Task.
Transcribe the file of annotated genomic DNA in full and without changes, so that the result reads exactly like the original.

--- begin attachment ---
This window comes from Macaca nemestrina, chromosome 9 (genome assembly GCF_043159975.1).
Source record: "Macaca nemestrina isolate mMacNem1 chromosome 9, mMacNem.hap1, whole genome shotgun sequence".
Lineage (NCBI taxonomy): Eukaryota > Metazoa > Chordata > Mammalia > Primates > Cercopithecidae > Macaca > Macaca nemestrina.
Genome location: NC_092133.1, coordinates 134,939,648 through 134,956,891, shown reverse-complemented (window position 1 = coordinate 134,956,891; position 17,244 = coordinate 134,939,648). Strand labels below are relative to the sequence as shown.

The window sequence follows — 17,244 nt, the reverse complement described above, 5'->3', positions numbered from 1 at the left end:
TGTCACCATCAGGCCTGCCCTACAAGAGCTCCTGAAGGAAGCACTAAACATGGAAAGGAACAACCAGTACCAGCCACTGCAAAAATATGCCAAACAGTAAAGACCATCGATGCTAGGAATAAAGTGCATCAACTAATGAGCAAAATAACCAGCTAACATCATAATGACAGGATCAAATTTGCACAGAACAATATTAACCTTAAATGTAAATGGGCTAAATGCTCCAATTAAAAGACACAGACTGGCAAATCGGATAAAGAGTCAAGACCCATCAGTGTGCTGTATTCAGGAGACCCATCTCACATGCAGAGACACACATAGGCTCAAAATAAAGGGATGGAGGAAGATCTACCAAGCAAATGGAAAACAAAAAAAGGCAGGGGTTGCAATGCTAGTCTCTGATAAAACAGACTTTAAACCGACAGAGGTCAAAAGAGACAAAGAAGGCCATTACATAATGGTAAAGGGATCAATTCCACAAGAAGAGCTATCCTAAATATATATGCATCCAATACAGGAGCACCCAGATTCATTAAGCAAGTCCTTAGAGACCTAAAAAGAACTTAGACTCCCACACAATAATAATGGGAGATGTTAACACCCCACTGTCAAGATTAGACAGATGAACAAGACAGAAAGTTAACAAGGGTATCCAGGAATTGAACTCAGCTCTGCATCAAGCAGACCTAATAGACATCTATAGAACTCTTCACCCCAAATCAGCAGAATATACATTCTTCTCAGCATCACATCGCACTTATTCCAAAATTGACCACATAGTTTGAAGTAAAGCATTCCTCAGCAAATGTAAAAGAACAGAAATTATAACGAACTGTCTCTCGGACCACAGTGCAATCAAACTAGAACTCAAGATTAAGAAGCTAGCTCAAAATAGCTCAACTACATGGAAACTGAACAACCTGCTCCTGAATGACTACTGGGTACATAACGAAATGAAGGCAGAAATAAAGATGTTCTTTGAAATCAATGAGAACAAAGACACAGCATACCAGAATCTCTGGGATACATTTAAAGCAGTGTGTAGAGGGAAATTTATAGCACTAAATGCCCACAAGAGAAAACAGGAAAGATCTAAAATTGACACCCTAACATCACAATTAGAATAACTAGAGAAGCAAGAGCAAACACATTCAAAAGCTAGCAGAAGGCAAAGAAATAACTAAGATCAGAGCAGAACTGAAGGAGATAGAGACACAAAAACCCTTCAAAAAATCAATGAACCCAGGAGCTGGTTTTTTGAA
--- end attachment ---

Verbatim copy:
This window comes from Macaca nemestrina, chromosome 9 (genome assembly GCF_043159975.1).
Source record: "Macaca nemestrina isolate mMacNem1 chromosome 9, mMacNem.hap1, whole genome shotgun sequence".
Lineage (NCBI taxonomy): Eukaryota > Metazoa > Chordata > Mammalia > Primates > Cercopithecidae > Macaca > Macaca nemestrina.
Genome location: NC_092133.1, coordinates 134,939,648 through 134,956,891, shown reverse-complemented (window position 1 = coordinate 134,956,891; position 17,244 = coordinate 134,939,648). Strand labels below are relative to the sequence as shown.

The window sequence follows — 17,244 nt, the reverse complement described above, 5'->3', positions numbered from 1 at the left end:
TGTCACCATCAGGCCTGCCCTACAAGAGCTCCTGAAGGAAGCACTAAACATGGAAAGGAACAACCAGTACCAGCCACTGCAAAAATATGCCAAACAGTAAAGACCATCGATGCTAGGAATAAAGTGCATCAACTAATGAGCAAAATAACCAGCTAACATCATAATGACAGGATCAAATTTGCACAGAACAATATTAACCTTAAATGTAAATGGGCTAAATGCTCCAATTAAAAGACACAGACTGGCAAATCGGATAAAGAGTCAAGACCCATCAGTGTGCTGTATTCAGGAGACCCATCTCACATGCAGAGACACACATAGGCTCAAAATAAAGGGATGGAGGAAGATCTACCAAGCAAATGGAAAACAAAAAAAGGCAGGGGTTGCAATGCTAGTCTCTGATAAAACAGACTTTAAACCGACAGAGGTCAAAAGAGACAAAGAAGGCCATTACATAATGGTAAAGGGATCAATTCCACAAGAAGAGCTATCCTAAATATATATGCATCCAATACAGGAGCACCCAGATTCATTAAGCAAGTCCTTAGAGACCTAAAAAGAACTTAGACTCCCACACAATAATAATGGGAGATGTTAACACCCCACTGTCAAGATTAGACAGATGAACAAGACAGAAAGTTAACAAGGGTATCCAGGAATTGAACTCAGCTCTGCATCAAGCAGACCTAATAGACATCTATAGAACTCTTCACCCCAAATCAGCAGAATATACATTCTTCTCAGCATCACATCGCACTTATTCCAAAATTGACCACATAGTTTGAAGTAAAGCATTCCTCAGCAAATGTAAAAGAACAGAAATTATAACGAACTGTCTCTCGGACCACAGTGCAATCAAACTAGAACTCAAGATTAAGAAGCTAGCTCAAAATAGCTCAACTACATGGAAACTGAACAACCTGCTCCTGAATGACTACTGGGTACATAACGAAATGAAGGCAGAAATAAAGATGTTCTTTGAAATCAATGAGAACAAAGACACAGCATACCAGAATCTCTGGGATACATTTAAAGCAGTGTGTAGAGGGAAATTTATAGCACTAAATGCCCACAAGAGAAAACAGGAAAGATCTAAAATTGACACCCTAACATCACAATTAGAATAACTAGAGAAGCAAGAGCAAACACATTCAAAAGCTAGCAGAAGGCAAAGAAATAACTAAGATCAGAGCAGAACTGAAGGAGATAGAGACACAAAAACCCTTCAAAAAATCAATGAACCCAGGAGCTGGTTTTTTGAA